For the trilayered structure of graphene and MoS2, the fabrics were first coated with graphene dispersion (up to 5 layers). The samples were then coated with MoS2 with the same layer variation (from 1 to 5 layers). The coated samples were further coated with graphene, keeping the layer variation similar (from 1 to 5 layers). Similar to bilayered structures, a total of 25 samples were produced for obtaining the optimum conductivity of the coated textiles. The total configuration of samples is given in Table S1. The surface topographies of the control cotton fabric, graphene coated fabric, MoS2 coated, MoS2-graphene bilayer coated, and graphene-MoS2-graphene trilayer coated fabric were analyzed using a FEI Quanta 650 field emission scanning electron microscope (SEM).

Supercapacitor Device Fabrication

The 2D material heterostructure coated textiles were used as electrodes, and the conductive textile thread was used as the current collector. The coated electrodes were coated with a hydrogel-polymer electrolyte, poly(vinyl alcohol) (PVA) doped with H2SO4. The H2SO4-PVA gel electrolyte was prepared as follows: 1 g of H2SO4 was added to 10 mL of deionized water, and then 1 g of PVA (molecular weight: 89000–98000) was added. The whole mixture was then heated to 85 °C with stirring until the solution became clear. The electrolyte was drop-cast and left to dry overnight under ambient conditions to ensure that the electrolyte completely wetted the electrode and to allow for evaporation of any excess water. The textile electrodes were then sandwiched with a textile separator to form a textile supercapacitor.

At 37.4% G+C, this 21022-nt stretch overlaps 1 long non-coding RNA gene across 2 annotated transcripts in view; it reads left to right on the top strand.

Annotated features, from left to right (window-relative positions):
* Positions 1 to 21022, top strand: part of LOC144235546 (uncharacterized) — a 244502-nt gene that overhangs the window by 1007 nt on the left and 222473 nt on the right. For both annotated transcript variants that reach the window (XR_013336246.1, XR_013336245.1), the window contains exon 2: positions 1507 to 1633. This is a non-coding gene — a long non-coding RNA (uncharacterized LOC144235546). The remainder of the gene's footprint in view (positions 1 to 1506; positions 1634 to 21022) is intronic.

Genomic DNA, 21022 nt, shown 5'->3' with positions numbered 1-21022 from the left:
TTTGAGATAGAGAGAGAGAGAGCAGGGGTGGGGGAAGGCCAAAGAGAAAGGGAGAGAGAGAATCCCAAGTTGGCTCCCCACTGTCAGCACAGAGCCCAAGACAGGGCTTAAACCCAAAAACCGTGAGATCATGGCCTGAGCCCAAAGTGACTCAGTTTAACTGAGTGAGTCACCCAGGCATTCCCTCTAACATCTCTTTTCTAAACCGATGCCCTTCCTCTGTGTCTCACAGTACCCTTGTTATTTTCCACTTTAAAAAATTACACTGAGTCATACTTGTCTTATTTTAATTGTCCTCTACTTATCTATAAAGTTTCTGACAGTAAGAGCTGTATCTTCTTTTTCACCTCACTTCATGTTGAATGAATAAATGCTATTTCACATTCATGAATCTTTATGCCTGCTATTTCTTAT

Characterization of Supercapacitors

The electrochemical performances of the printed devices were investigated by cyclic voltammetry (CV), galvanostatic charge/discharge (GCD) tests, and electrochemical impedance spectroscopy (EIS). The electrochemical measurements were performed on an Iviumstat Electrochemical Interface. The CV tests were carried out in the potential range from −1.0 to 1.0 V at different scan rates. Galvanostatic charge–discharge measurements were at different current densities in the potential range of 0–1 V.
The ability to collect and store energy in the form of electrical charge per unit mass, namely, gravimetric capacitance (F g–1), was calculated as per the following formulas:
Cm=A2smV
Cm=iΔtmΔV
The charge storage ability per unit area, namely areal capacitance (F cm–2), was calculated as per the following formulas:
CA=A2saV
CA=iΔtaΔV
The amount of energy able to be delivered, i.e., energy density (Wh kg–1), and how fast the energy can be delivered, namely, power density (W kg–1), were calculated as per the formulas